• NHSI 2016 staff survey released under FOI
  • Poor results attributed to impact of Monitor/Trust Development Authority merger
  • 42 per cent of staff recommended NHSI as an employer
  • 32 per cent agreed senior leaders provide a clear vision

The negative impact of continued organisational change on employees at NHS Improvement has been revealed in damning staff survey results obtained by HSJ.

Results from the regulator’s 2016 survey, conducted last November, show NHSI performed poorly compared with other NHS bodies on many measures.

The organisation attributed the results, which suggest poor communication within the organisation and low morale among stuff, to the merger between Monitor and the NHS Trust Development Authority.

The results show:

  • Thirty-two per cent of NHSI staff agreed senior leaders provide a clear vision of the overall direction of the organisation.
  • Eighteen per cent said communications were good between different teams – whereas two-thirds of NHS England staff said there was “good cooperation” within the organisation.
  • Thirty-six per cent would still like to be working at NHSI in two years.
  • Thirty-two per cent said NHSI ensures everyone is treated fairly and equally.
  • Forty-seven per cent of staff felt valued and recognised for their work – compared with 58 per cent in the Department of Health.
  • Forty-eight per cent said they were proud to work for NHSI, compared with 79 per cent at the Care Quality Commission and 67 per cent at NHS England.
  • Forty-two per cent of NHSI staff would recommend the organisation as an employer, compared to 58 at NHS England and 61 per cent at the CQC.

The NHSI survey was sent to HSJ under the Freedom of Information Act in June. However, it has not been published until now because HSJ has been a protracted battle with NHS England to release its results to enable comparison between the two.

NHSI’s survey is unique, however some questions are found in the wider NHS staff survey, while others are taken from the civil service’s equivalent.

NHSI’s results were not published, unlike those of the wider NHS, the CQC and the DH.

Unlike other NHS staff surveys, NHSI’s includes a set of questions about mental health and wellbeing. Less than half of employees agreed with the statements “I don’t spend a lot of time worrying about things that have happened”, and “I don’t often feel stressed out or tense”, while only 55 per cent said they did not have any difficulty sleeping.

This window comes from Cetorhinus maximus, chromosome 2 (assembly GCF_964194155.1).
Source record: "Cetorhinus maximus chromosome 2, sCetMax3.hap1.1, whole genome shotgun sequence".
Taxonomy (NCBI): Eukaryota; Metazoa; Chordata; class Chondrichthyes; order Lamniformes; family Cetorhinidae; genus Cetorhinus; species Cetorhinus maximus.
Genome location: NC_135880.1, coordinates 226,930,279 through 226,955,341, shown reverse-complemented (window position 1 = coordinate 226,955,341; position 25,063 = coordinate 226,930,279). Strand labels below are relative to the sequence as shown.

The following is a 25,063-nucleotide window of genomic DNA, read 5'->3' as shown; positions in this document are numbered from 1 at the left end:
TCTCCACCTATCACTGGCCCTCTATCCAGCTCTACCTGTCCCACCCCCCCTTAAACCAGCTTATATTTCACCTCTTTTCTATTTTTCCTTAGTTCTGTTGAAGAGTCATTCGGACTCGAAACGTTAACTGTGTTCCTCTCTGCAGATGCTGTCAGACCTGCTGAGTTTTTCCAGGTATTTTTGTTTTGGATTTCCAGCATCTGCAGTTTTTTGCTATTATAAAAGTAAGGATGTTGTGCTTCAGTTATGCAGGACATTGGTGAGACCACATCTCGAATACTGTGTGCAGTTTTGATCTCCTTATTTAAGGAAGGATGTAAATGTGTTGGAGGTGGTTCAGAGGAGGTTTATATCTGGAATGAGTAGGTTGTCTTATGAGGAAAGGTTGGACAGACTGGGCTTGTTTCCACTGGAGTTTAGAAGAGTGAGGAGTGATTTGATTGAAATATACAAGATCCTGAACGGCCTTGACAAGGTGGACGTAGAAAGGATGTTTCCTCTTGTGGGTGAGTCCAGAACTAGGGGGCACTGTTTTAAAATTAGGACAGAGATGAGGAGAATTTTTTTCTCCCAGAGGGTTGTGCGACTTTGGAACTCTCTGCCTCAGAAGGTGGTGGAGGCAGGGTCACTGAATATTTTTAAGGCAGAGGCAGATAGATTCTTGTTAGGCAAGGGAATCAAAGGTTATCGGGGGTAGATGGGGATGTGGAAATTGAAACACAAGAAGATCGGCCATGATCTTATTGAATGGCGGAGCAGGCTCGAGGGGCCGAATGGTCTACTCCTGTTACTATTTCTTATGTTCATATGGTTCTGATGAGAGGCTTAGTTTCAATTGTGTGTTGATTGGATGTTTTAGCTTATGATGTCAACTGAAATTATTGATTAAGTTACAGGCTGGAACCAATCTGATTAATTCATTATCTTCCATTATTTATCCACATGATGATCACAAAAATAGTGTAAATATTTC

This year the regulator launched self-help guides for staff. It also runs a programme of training for mental health first aiders.

Jon Restell

Jon Restell: ‘NHSI has continually changed roles and structures, which breeds uncertainty’

NHSI’s results are only trumped by the DH’s. The department was undergoing a redundancy and restructuring programme at the time. Only 24 per cent of DH staff would recommend it as a place to work, and just 41 per cent said they were proud to work for the department. Twenty-two per cent of DH staff said senior leaders had a clear vision for the future.

Managers in Partnership chief executive Jon Restell said: “Some aspects of staff experience are worrying. NHSI has continually changed roles and structures, which breeds uncertainty.

Unison’s head of health Sara Gorton said: “All parts of the NHS are feeling the strain. No matter where in the health service staff work, they’re juggling limited resources, and attempting to do more with less. 

“It’s no wonder many NHS staff feel like they want to work somewhere else. Poor morale, overworked and stressed out employees are to be found in all hospitals, clinics and ambulance stations, and in the health service’s leadership bodies too. Ministers should be hanging their heads in shame. It’s their failure to fund the NHS properly at a time of rising demand that is to blame.”

“Frequent changes of senior management also hamper progress. There is good work by senior management on tackling problems, but it is also hard to get consistency across regions and teams in large national organisations.”

An NHSI spokesman said: “NHS Improvement was formed out of separate organisations and teams, each with their own cultures and ways of working, and the process of bringing them together is challenging. These results show the impact that this change was having on staff at the time.

“We have worked hard to bring our teams together and we are totally committed to listening to our staff, learning and improving so the concerns raised will be taken seriously and addressed.”

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